IBM is a business in the midst of a huge transition. It has undergone big transitions several times in its history and has always come out okay, but many investors, Warren Buffett among them, have doubts about IBM’s ability to make it through this time around. We have analyzed and invested in IBM successfully since 2015, and wanted to update our valuation to see if there is again an opportunity to invest.

Our valuation framework focuses in on a handful of fundamental drivers, of which there are only three main ones in the short-term and one related one in the medium-term. We’ll work through each one-by-one.

**Revenues**

IBM has been divesting old businesses and trying to build new ones in certain areas it calls “Strategic Imperatives.”

This has been a painful process that has seen the company post 20 consecutive quarters of revenue declines. Year-over-Year revenue contraction in fiscal year 2016 was confined to 2%, and several of IBM’s segments actually grew overall, so we may be nearing an inflection point.

Right now, revenues from Strategic Imperatives make up roughly 40% of business and were growing at a rate of around 12% per year at last check. In contrast, the remaining portion of the business is seeing contraction of nearly 10% per year.

Our valuation assumes that these businesses continue on their respective trajectories over the next five years in our best case, generating average growth of 1% per year. In the worst case, we assume Strategic Imperative growth slows to 5% per year and that the remainder of the business continues to contract at 10%. This generates an average contraction of 3% per year.

This is what our graph looks like now – light blue columns being best-case, yellow columns being worst.

**Profits**

Our preferred metric is called Owners’ Cash Profits – OCP – which is based on the firm’s cash flows.

While IBM’s revenue has been dropping, its profits have been stable since 2013, and over the last two years, profit margins have increased. We forecast average best-case profitability of 17% OCP margin and worst-case of 15%. Making the change in our model creates a graph like this.

**Investment Spending**

In this graph, the wide gray columns represent Owners’ Cash Profits generated by the firm and the blue columns, the amount the company spent on investments. IBM has been making acquisitions in the field of cloud computing and data mining, and we think will spend roughly one-quarter of its profits on investments going forward.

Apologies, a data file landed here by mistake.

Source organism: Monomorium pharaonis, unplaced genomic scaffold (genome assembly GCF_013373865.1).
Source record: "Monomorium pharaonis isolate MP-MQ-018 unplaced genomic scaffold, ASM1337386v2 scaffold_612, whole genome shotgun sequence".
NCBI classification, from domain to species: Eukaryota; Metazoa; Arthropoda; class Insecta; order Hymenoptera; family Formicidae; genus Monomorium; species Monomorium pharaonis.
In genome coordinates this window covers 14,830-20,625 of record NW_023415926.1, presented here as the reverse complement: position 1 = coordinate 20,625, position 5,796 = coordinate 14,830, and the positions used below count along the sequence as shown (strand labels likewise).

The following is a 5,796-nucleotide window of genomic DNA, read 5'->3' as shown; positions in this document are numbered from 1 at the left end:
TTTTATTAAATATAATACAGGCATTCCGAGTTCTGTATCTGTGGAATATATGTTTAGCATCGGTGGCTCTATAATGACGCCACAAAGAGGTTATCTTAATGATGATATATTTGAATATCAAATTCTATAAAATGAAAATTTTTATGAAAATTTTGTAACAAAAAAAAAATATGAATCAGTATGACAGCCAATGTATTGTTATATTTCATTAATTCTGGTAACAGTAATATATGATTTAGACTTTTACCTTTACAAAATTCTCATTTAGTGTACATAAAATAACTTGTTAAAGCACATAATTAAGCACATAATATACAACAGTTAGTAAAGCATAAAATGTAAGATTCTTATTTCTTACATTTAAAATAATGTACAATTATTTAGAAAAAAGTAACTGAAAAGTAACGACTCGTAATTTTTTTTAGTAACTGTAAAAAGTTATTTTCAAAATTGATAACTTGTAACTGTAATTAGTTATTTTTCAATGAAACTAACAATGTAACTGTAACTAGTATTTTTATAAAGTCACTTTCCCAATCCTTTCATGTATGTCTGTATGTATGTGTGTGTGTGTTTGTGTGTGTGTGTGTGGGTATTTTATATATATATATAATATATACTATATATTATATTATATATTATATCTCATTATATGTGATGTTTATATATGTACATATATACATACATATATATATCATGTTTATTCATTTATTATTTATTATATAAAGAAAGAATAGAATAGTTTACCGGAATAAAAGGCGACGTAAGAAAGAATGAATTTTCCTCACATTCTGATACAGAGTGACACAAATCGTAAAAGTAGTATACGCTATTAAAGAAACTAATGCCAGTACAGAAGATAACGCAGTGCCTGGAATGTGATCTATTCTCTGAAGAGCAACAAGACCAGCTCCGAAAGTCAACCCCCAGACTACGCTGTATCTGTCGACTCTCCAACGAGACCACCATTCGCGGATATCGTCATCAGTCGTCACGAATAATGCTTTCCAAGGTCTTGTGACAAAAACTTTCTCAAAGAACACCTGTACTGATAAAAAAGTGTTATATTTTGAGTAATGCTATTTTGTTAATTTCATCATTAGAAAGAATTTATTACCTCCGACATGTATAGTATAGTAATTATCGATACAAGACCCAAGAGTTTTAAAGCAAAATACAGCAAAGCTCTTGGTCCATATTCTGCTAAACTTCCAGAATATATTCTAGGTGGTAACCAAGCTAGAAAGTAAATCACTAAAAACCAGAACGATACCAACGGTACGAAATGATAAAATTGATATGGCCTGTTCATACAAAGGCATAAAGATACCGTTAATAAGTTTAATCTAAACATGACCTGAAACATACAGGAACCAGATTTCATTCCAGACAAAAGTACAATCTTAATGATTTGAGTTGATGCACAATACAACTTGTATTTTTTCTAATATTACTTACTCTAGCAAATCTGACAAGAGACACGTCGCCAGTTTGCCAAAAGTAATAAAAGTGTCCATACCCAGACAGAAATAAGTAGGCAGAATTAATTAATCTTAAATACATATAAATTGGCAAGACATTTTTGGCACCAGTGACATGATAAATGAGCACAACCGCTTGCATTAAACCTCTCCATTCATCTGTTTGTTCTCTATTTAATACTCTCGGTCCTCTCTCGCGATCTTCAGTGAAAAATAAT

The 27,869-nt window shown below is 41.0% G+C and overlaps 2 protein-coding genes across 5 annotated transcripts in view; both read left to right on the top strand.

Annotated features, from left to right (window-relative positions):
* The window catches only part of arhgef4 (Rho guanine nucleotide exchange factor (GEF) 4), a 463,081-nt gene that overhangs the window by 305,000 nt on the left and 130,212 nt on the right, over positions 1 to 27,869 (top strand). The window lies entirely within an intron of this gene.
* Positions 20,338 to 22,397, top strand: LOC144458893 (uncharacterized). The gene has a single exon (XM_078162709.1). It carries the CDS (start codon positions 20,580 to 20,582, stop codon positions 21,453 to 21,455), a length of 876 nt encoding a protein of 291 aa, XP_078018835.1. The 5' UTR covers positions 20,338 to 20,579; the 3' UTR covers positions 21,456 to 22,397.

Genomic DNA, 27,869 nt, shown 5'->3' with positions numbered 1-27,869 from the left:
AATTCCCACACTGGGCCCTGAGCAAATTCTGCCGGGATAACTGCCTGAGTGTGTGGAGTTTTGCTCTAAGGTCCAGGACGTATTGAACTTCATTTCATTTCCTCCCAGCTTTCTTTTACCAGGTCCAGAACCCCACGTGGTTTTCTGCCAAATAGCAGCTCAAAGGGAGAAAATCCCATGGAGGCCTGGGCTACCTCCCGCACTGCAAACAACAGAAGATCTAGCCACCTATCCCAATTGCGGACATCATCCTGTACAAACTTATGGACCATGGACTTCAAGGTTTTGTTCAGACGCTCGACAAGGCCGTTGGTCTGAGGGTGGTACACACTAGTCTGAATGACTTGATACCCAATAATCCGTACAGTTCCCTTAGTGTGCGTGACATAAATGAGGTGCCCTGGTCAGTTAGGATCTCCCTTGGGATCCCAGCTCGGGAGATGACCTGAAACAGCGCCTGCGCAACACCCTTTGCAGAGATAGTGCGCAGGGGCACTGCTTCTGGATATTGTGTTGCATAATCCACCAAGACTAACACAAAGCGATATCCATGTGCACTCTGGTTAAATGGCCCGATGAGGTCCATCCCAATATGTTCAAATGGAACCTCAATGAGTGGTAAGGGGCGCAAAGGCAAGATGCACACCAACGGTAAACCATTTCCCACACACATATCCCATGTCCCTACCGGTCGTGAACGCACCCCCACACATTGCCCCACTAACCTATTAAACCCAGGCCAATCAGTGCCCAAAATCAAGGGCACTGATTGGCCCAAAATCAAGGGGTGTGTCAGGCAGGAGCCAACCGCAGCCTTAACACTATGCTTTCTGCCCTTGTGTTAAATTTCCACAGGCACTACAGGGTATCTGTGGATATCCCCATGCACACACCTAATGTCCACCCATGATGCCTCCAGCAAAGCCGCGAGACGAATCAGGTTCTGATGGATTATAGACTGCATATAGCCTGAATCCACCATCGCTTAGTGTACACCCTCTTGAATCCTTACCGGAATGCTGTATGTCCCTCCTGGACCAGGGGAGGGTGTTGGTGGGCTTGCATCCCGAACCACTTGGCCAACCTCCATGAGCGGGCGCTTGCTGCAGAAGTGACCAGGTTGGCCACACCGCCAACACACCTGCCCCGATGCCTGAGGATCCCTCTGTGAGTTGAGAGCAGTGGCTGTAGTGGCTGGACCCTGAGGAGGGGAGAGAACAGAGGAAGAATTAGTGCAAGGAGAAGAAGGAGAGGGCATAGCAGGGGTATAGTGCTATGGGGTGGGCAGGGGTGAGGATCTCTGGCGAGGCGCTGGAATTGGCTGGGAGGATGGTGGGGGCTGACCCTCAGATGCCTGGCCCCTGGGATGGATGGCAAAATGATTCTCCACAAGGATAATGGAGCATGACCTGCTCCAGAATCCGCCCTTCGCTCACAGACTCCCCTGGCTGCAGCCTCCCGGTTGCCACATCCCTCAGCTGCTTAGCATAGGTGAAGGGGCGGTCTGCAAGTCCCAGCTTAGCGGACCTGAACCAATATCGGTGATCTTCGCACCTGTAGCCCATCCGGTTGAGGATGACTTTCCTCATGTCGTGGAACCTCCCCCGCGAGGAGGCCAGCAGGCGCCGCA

With this assumed investment level, we figure IBM will be generating between $0.11 and $0.13 of Free Cash Flow to Owners (FCFO) for every dollar in revenues generated over the next five years.

**Medium-Term Growth**

IBM operates in a hyper-competitive field, but it has very long client relationships and an interesting, distinctive offering. We are forecasting medium-term cash flow growth of 7% per year in the best case and 5% per year in the worst.

**Valuation**

Pulling this all together gives us a best-case valuation of $209 and a worst-case valuation of $143 per share with an equal weighting of all our eight valuation scenarios at $174 per share.

The option market’s best-case price projection is roughly in-line with our best-case valuation scenario, but has a much more negative worst-case price projection than our worst-case valuation scenario. This implies that the market is paying too much for downside insurance on IBM, and I am always happy to sell frightened investors overpriced insurance by selling covered calls or cash-secured puts.

In this case, we gained more premium by writing a covered call – that is, buying the stock and selling an At-the-Money call option – than we would have by selling a cash-secured put, so recommended that strategy. Our Effective Buy Price works out to be less than $150 per share and, if we realize the full amount of the premium, will generate income at an annualized rate of 15%.